Pulse Reading Ayurveda
Your pulse is the signal of life in your body. All activity in the body and mind is directed by the fluctuation that is your heartbeat, and it’s the flow of blood from that pulse that nourishes, cleanses, and informs every one of your cells. Although modern medicine uses the pulse as a basic marker of health, Western thought is that the pumping of blood is dictated by an involuntary electric impulse coming from the heart. In other words, this marvel of efficiency that supports our very existence is largely seen as electro-mechanical.
In Ayurvedic science, the heart is thought to be the true home of your higher consciousness, or soul. This view of the heart is a little more comforting … and revealing. The heart carries your personal vibration, which is way more than just a dance of biological activity. The pulse caused by this ebb and flow is in fact the rhythm of consciousness in your body. For centuries, Ayurvedic doctors have been able to ascertain detailed information about a person’s mental and physical states from the pulse based on this concept. As such, pulse reading, or Nadi Pariksha, is one of the most fascinating aspects of this healing system.
The pulse rate and general circulation is primarily attributed to Vyana Vayu, a subdosha of Vata. Since Vata is a doshic combination of the elements air and space, it has within it the source of electric energy (air). In this way, Allopathic (Western) and Ayurvedic medicine are in agreement as to the nature of the heart’s activities: Bioelectrical impulse and functional integrity are responsible for the heart and circulatory system of the body. However, the applications of this understanding can vary greatly between these medical fields.
It takes a lot of training and time for an Ayurvedic doctor to interpret the wealth of messages hidden within the body’s pulse, and there are many systems to pulse reading. Like most things in Ayurveda though, there are some basic concepts that are accessible to all.
To take your pulse, gently put your right arm out in front of you in a comfortable position, palm facing you, and wrap your left hand around your wrist so that your fingers fall about an inch away from the bottom of your right thumb. Ladies, your primary pulse will be on your left wrist, so do the opposite placing your right fingers below your left thumb. The goal here is to feel the pulse without much pressure. Keeping the little finger raised, the remaining three fingers should be close together and aligned—they act as your pulse sensors.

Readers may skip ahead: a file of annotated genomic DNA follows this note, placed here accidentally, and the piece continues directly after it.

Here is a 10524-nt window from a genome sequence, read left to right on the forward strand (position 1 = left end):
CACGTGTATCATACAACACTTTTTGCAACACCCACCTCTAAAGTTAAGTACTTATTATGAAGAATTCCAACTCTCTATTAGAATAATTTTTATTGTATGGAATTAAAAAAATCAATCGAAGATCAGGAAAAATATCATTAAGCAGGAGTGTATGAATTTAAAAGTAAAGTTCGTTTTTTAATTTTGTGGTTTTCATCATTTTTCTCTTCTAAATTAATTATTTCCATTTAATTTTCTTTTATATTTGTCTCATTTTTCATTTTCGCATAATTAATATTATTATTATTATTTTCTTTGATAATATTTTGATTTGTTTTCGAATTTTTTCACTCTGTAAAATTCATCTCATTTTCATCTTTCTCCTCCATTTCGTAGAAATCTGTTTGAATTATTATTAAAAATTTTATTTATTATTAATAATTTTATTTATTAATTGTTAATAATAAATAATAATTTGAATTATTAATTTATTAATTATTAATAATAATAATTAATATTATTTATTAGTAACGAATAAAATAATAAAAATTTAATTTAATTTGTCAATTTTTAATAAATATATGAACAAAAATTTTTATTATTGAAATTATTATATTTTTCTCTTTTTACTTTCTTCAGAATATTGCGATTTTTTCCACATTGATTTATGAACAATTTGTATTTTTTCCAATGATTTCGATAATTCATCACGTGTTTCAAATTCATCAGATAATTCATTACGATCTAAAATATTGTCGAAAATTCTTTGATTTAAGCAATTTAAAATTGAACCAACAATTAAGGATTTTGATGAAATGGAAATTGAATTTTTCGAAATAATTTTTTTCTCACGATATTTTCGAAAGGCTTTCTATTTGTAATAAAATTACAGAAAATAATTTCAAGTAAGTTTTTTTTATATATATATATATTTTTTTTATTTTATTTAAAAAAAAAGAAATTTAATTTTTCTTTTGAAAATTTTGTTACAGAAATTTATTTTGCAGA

Each finger corresponds to a specific dosha—the index finger to Vata, the middle finger to Pitta, and the ring finger to Kapha. This is the first stage of reading your own pulse. Feel for the location of the force within the pulse. Which finger feels it the strongest? If properly done, this should correspond with your Prakruti dosha. In order to determine your Vikruti, or current state of doshic imbalance, simply press down a little bit on the artery with all three fingers. As you lift up notice which finger receives the initial strongest "kickback." For instance, if you feel it strongest under your middle finger, that indicates a stronger Pitta presence.
For a more detailed reading of your pulse, take this a step further. True to Ayurveda’s emphasis on nature, this technique uses animals to help commit the reading to memory. The hands are positioned the same and the fingers are still going to indicate Vata, Pitta, and Kapha respectively. This time, however, you should feel for what kind of animal the movement reminds you of. This might take some getting used to, but if your pulse moves in a slithering motion, like a snake or worm, it’s a Vata pulse. If it jumps like a frog or crow does along the ground then it’s a Pitta pulse. And if it’s a deep sweeping, steady pulse, like a graceful swan as it glides on the water, then it’s displaying Kapha properties. Use the chart below as your guide.